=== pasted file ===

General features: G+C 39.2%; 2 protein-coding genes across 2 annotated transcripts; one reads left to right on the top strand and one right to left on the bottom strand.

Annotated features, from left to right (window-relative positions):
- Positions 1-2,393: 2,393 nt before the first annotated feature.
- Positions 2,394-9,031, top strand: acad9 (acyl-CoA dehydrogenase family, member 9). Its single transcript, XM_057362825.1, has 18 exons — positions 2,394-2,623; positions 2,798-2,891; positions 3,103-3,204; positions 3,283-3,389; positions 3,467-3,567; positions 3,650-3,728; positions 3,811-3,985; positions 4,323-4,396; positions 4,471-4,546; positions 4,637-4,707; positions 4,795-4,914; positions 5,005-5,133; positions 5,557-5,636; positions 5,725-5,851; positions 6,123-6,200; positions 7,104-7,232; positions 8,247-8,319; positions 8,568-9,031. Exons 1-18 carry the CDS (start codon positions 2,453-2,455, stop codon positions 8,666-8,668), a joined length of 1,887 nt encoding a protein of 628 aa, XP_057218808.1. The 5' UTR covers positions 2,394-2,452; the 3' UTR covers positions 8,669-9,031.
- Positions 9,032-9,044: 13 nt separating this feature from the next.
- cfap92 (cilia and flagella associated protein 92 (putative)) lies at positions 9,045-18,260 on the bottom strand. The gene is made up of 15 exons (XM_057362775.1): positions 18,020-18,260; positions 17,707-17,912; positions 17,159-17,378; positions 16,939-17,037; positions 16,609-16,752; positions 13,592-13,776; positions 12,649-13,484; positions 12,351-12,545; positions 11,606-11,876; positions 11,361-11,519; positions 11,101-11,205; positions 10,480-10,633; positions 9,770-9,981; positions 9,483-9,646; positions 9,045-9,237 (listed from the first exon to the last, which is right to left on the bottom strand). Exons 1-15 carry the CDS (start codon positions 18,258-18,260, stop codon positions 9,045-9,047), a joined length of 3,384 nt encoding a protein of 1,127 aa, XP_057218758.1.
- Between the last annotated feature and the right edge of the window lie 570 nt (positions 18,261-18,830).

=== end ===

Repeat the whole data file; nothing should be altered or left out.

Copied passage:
General features: G+C 39.2%; 2 protein-coding genes across 2 annotated transcripts; one reads left to right on the top strand and one right to left on the bottom strand.

Annotated features, from left to right (window-relative positions):
- Positions 1-2,393: 2,393 nt before the first annotated feature.
- Positions 2,394-9,031, top strand: acad9 (acyl-CoA dehydrogenase family, member 9). Its single transcript, XM_057362825.1, has 18 exons — positions 2,394-2,623; positions 2,798-2,891; positions 3,103-3,204; positions 3,283-3,389; positions 3,467-3,567; positions 3,650-3,728; positions 3,811-3,985; positions 4,323-4,396; positions 4,471-4,546; positions 4,637-4,707; positions 4,795-4,914; positions 5,005-5,133; positions 5,557-5,636; positions 5,725-5,851; positions 6,123-6,200; positions 7,104-7,232; positions 8,247-8,319; positions 8,568-9,031. Exons 1-18 carry the CDS (start codon positions 2,453-2,455, stop codon positions 8,666-8,668), a joined length of 1,887 nt encoding a protein of 628 aa, XP_057218808.1. The 5' UTR covers positions 2,394-2,452; the 3' UTR covers positions 8,669-9,031.
- Positions 9,032-9,044: 13 nt separating this feature from the next.
- cfap92 (cilia and flagella associated protein 92 (putative)) lies at positions 9,045-18,260 on the bottom strand. The gene is made up of 15 exons (XM_057362775.1): positions 18,020-18,260; positions 17,707-17,912; positions 17,159-17,378; positions 16,939-17,037; positions 16,609-16,752; positions 13,592-13,776; positions 12,649-13,484; positions 12,351-12,545; positions 11,606-11,876; positions 11,361-11,519; positions 11,101-11,205; positions 10,480-10,633; positions 9,770-9,981; positions 9,483-9,646; positions 9,045-9,237 (listed from the first exon to the last, which is right to left on the bottom strand). Exons 1-15 carry the CDS (start codon positions 18,258-18,260, stop codon positions 9,045-9,047), a joined length of 3,384 nt encoding a protein of 1,127 aa, XP_057218758.1.
- Between the last annotated feature and the right edge of the window lie 570 nt (positions 18,261-18,830).